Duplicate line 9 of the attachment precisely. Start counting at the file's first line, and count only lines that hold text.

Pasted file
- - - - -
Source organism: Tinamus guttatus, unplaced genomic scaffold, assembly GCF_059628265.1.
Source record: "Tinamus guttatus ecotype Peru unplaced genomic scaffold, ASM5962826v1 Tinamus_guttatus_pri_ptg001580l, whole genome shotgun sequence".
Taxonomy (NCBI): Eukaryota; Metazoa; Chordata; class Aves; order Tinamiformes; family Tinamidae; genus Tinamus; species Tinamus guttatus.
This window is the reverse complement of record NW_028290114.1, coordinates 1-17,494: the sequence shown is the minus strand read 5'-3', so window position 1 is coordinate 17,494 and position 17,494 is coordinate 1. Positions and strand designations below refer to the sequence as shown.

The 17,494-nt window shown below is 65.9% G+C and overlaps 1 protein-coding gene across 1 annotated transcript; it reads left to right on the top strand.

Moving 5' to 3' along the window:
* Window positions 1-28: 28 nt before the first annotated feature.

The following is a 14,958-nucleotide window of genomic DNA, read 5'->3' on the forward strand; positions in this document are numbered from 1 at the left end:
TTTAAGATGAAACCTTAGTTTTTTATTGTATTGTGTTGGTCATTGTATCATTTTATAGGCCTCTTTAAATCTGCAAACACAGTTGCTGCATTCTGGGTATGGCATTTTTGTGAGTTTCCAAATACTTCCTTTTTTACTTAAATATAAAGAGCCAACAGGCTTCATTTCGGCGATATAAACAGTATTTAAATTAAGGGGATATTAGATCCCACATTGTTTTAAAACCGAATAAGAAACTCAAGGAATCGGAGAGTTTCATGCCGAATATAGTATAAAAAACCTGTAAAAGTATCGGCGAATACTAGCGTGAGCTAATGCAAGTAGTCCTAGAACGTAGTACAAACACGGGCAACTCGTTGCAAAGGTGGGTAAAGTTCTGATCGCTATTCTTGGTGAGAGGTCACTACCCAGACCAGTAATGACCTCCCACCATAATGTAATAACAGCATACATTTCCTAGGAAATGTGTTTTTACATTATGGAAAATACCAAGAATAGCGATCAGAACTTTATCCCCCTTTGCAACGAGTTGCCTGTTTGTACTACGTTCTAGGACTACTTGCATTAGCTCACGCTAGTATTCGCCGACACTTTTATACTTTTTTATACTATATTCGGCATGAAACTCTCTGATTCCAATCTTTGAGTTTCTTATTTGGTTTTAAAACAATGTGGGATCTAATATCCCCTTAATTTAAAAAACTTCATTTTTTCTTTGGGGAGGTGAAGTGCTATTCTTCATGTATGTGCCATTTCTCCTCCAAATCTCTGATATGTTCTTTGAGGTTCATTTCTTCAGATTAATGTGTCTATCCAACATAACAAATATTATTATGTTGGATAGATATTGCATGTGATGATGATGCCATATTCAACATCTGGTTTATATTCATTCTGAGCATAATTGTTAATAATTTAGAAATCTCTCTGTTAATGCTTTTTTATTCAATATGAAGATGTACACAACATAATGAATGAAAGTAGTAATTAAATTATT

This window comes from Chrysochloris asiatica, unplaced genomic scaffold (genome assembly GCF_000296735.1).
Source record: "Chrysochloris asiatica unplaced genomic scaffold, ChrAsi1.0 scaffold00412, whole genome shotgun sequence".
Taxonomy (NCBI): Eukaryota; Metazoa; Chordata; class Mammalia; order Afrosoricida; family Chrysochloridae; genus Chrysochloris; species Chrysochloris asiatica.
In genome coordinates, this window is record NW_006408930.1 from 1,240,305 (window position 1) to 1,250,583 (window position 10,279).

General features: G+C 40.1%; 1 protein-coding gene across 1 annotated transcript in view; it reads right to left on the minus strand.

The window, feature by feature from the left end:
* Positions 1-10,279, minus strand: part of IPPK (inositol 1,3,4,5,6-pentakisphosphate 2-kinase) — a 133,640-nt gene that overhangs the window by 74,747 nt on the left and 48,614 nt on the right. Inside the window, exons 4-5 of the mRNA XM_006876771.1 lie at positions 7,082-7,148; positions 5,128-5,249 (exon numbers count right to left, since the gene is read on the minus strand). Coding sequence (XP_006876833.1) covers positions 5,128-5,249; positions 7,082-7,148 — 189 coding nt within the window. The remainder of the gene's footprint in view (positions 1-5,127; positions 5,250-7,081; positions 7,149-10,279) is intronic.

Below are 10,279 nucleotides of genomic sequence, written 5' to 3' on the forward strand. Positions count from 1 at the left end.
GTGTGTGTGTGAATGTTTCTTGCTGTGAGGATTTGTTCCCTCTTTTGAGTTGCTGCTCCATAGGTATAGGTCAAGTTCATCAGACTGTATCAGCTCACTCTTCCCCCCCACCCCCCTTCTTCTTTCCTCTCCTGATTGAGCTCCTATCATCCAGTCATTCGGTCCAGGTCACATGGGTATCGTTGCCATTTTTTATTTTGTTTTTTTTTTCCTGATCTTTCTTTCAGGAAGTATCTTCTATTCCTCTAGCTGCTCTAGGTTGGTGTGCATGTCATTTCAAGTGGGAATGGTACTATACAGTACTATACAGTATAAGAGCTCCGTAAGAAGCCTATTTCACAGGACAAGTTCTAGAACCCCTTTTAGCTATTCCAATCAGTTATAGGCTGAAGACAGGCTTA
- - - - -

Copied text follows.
TTTAAGATGAAACCTTAGTTTTTTATTGTATTGTGTTGGTCATTGTATCATTTTATAGGCCTCTTTAAATCTGCAAACACAGTTGCTGCATTCTGGGTATGGCATTTTTGTGAGTTTCCAAATACTTCCTTTTTTACTTAAATATAAAGAGCCAACAGGCTTCATTTCGGCGATATAAACAGTATTTAAATTAAGGGGATATTAGATCCCACATTGTTTTAAAACCGAATAAGAAACTCAAGGAATCGGAGAGTTTCATGCCGAATATAGTATAAAAAACCTGTAAAAGTATCGGCGAATACTAGCGTGAGCTAATGCAAGTAGTCCTAGAACGTAGTACAAACACGGGCAACTCGTTGCAAAGGTGGGTAAAGTTCTGATCGCTATTCTTGGTGAGAGGTCACTACCCAGACCAGTAATGACCTCCCACCATAATGTAATAACAGCATACATTTCCTAGGAAATGTGTTTTTACATTATGGAAAATACCAAGAATAGCGATCAGAACTTTATCCCCCTTTGCAACGAGTTGCCTGTTTGTACTACGTTCTAGGACTACTTGCATTAGCTCACGCTAGTATTCGCCGACACTTTTATACTTTTTTATACTATATTCGGCATGAAACTCTCTGATTCCAATCTTTGAGTTTCTTATTTGGTTTTAAAACAATGTGGGATCTAATATCCCCTTAATTTAAAAAACTTCATTTTTTCTTTGGGGAGGTGAAGTGCTATTCTTCATGTATGTGCCATTTCTCCTCCAAATCTCTGATATGTTCTTTGAGGTTCATTTCTTCAGATTAATGTGTCTATCCAACATAACAAATATTATTATGTTGGATAGATATTGCATGTGATGATGATGCCATATTCAACATCTGGTTTATATTCATTCTGAGCATAATTGTTAATAATTTAGAAATCTCTCTGTTAATGCTTTTTTATTCAATATGAAGATGTACACAACATAATGAATGAAAGTAGTAATTAAATTATT